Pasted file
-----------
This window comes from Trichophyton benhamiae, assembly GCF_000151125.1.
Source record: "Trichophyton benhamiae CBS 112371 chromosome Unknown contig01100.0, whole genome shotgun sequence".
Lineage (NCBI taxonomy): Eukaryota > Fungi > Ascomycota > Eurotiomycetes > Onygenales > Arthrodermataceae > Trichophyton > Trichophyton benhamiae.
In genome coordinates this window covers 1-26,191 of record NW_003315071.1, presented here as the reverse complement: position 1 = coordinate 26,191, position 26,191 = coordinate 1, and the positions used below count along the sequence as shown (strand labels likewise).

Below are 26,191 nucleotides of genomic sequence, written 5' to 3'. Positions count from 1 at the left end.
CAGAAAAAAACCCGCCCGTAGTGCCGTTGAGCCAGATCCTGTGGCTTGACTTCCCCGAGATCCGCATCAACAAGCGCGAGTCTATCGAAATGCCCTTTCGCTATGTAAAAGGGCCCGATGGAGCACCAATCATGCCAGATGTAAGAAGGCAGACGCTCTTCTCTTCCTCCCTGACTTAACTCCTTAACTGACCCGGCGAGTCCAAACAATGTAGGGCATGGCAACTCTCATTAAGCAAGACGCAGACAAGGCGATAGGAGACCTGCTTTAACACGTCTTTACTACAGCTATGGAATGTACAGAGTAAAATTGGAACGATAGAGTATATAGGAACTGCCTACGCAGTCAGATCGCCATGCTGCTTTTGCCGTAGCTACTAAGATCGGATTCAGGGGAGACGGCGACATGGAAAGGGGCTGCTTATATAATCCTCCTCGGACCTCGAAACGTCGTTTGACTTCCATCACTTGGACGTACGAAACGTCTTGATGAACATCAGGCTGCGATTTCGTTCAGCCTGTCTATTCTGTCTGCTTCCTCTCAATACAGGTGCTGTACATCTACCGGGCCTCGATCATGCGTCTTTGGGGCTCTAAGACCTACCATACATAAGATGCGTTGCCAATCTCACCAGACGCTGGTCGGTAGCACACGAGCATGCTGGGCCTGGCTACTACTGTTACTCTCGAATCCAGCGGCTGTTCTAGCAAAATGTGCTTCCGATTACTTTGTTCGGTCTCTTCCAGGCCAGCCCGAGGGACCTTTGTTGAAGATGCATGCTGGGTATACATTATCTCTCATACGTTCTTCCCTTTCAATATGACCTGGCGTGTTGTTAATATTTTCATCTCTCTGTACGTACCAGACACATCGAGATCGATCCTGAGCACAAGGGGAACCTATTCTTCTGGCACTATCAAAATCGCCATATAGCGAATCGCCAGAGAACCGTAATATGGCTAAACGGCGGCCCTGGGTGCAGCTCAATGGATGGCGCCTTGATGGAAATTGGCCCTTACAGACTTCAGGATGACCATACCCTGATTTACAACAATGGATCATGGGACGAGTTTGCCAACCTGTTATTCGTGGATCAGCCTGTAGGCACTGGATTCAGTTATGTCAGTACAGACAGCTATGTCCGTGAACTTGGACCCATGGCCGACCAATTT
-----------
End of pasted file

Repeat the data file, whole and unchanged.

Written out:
This window comes from Trichophyton benhamiae, assembly GCF_000151125.1.
Source record: "Trichophyton benhamiae CBS 112371 chromosome Unknown contig01100.0, whole genome shotgun sequence".
Lineage (NCBI taxonomy): Eukaryota > Fungi > Ascomycota > Eurotiomycetes > Onygenales > Arthrodermataceae > Trichophyton > Trichophyton benhamiae.
In genome coordinates this window covers 1-26,191 of record NW_003315071.1, presented here as the reverse complement: position 1 = coordinate 26,191, position 26,191 = coordinate 1, and the positions used below count along the sequence as shown (strand labels likewise).

Below are 26,191 nucleotides of genomic sequence, written 5' to 3'. Positions count from 1 at the left end.
CAGAAAAAAACCCGCCCGTAGTGCCGTTGAGCCAGATCCTGTGGCTTGACTTCCCCGAGATCCGCATCAACAAGCGCGAGTCTATCGAAATGCCCTTTCGCTATGTAAAAGGGCCCGATGGAGCACCAATCATGCCAGATGTAAGAAGGCAGACGCTCTTCTCTTCCTCCCTGACTTAACTCCTTAACTGACCCGGCGAGTCCAAACAATGTAGGGCATGGCAACTCTCATTAAGCAAGACGCAGACAAGGCGATAGGAGACCTGCTTTAACACGTCTTTACTACAGCTATGGAATGTACAGAGTAAAATTGGAACGATAGAGTATATAGGAACTGCCTACGCAGTCAGATCGCCATGCTGCTTTTGCCGTAGCTACTAAGATCGGATTCAGGGGAGACGGCGACATGGAAAGGGGCTGCTTATATAATCCTCCTCGGACCTCGAAACGTCGTTTGACTTCCATCACTTGGACGTACGAAACGTCTTGATGAACATCAGGCTGCGATTTCGTTCAGCCTGTCTATTCTGTCTGCTTCCTCTCAATACAGGTGCTGTACATCTACCGGGCCTCGATCATGCGTCTTTGGGGCTCTAAGACCTACCATACATAAGATGCGTTGCCAATCTCACCAGACGCTGGTCGGTAGCACACGAGCATGCTGGGCCTGGCTACTACTGTTACTCTCGAATCCAGCGGCTGTTCTAGCAAAATGTGCTTCCGATTACTTTGTTCGGTCTCTTCCAGGCCAGCCCGAGGGACCTTTGTTGAAGATGCATGCTGGGTATACATTATCTCTCATACGTTCTTCCCTTTCAATATGACCTGGCGTGTTGTTAATATTTTCATCTCTCTGTACGTACCAGACACATCGAGATCGATCCTGAGCACAAGGGGAACCTATTCTTCTGGCACTATCAAAATCGCCATATAGCGAATCGCCAGAGAACCGTAATATGGCTAAACGGCGGCCCTGGGTGCAGCTCAATGGATGGCGCCTTGATGGAAATTGGCCCTTACAGACTTCAGGATGACCATACCCTGATTTACAACAATGGATCATGGGACGAGTTTGCCAACCTGTTATTCGTGGATCAGCCTGTAGGCACTGGATTCAGTTATGTCAGTACAGACAGCTATGTCCGTGAACTTGGACCCATGGCCGACCAATTT